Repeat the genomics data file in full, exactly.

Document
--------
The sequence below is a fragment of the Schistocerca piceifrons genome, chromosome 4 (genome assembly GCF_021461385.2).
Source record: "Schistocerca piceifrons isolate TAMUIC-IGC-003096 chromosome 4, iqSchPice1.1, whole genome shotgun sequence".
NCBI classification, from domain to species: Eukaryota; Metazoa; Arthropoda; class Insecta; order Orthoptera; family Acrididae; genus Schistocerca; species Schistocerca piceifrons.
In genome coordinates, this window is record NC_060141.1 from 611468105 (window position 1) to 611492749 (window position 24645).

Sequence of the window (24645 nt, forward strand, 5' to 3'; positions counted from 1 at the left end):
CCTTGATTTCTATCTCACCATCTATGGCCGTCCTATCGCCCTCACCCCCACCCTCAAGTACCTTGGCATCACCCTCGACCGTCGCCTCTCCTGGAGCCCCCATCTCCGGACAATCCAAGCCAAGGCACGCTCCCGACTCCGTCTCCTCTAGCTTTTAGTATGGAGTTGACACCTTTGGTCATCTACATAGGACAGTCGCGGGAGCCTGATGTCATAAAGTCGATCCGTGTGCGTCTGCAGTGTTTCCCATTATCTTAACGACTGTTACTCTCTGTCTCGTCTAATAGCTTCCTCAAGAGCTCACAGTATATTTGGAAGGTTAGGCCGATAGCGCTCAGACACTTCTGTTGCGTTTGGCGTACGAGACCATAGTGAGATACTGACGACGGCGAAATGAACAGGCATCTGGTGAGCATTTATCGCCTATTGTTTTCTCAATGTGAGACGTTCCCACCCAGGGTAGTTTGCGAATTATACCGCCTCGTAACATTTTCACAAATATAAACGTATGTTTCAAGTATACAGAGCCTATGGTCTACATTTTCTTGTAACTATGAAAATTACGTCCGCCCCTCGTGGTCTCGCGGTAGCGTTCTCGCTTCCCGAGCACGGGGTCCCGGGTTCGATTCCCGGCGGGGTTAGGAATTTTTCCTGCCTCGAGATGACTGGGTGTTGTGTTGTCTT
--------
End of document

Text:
The sequence below is a fragment of the Schistocerca piceifrons genome, chromosome 4 (genome assembly GCF_021461385.2).
Source record: "Schistocerca piceifrons isolate TAMUIC-IGC-003096 chromosome 4, iqSchPice1.1, whole genome shotgun sequence".
NCBI classification, from domain to species: Eukaryota; Metazoa; Arthropoda; class Insecta; order Orthoptera; family Acrididae; genus Schistocerca; species Schistocerca piceifrons.
In genome coordinates, this window is record NC_060141.1 from 611468105 (window position 1) to 611492749 (window position 24645).

Sequence of the window (24645 nt, forward strand, 5' to 3'; positions counted from 1 at the left end):
CCTTGATTTCTATCTCACCATCTATGGCCGTCCTATCGCCCTCACCCCCACCCTCAAGTACCTTGGCATCACCCTCGACCGTCGCCTCTCCTGGAGCCCCCATCTCCGGACAATCCAAGCCAAGGCACGCTCCCGACTCCGTCTCCTCTAGCTTTTAGTATGGAGTTGACACCTTTGGTCATCTACATAGGACAGTCGCGGGAGCCTGATGTCATAAAGTCGATCCGTGTGCGTCTGCAGTGTTTCCCATTATCTTAACGACTGTTACTCTCTGTCTCGTCTAATAGCTTCCTCAAGAGCTCACAGTATATTTGGAAGGTTAGGCCGATAGCGCTCAGACACTTCTGTTGCGTTTGGCGTACGAGACCATAGTGAGATACTGACGACGGCGAAATGAACAGGCATCTGGTGAGCATTTATCGCCTATTGTTTTCTCAATGTGAGACGTTCCCACCCAGGGTAGTTTGCGAATTATACCGCCTCGTAACATTTTCACAAATATAAACGTATGTTTCAAGTATACAGAGCCTATGGTCTACATTTTCTTGTAACTATGAAAATTACGTCCGCCCCTCGTGGTCTCGCGGTAGCGTTCTCGCTTCCCGAGCACGGGGTCCCGGGTTCGATTCCCGGCGGGGTTAGGAATTTTTCCTGCCTCGAGATGACTGGGTGTTGTGTTGTCTT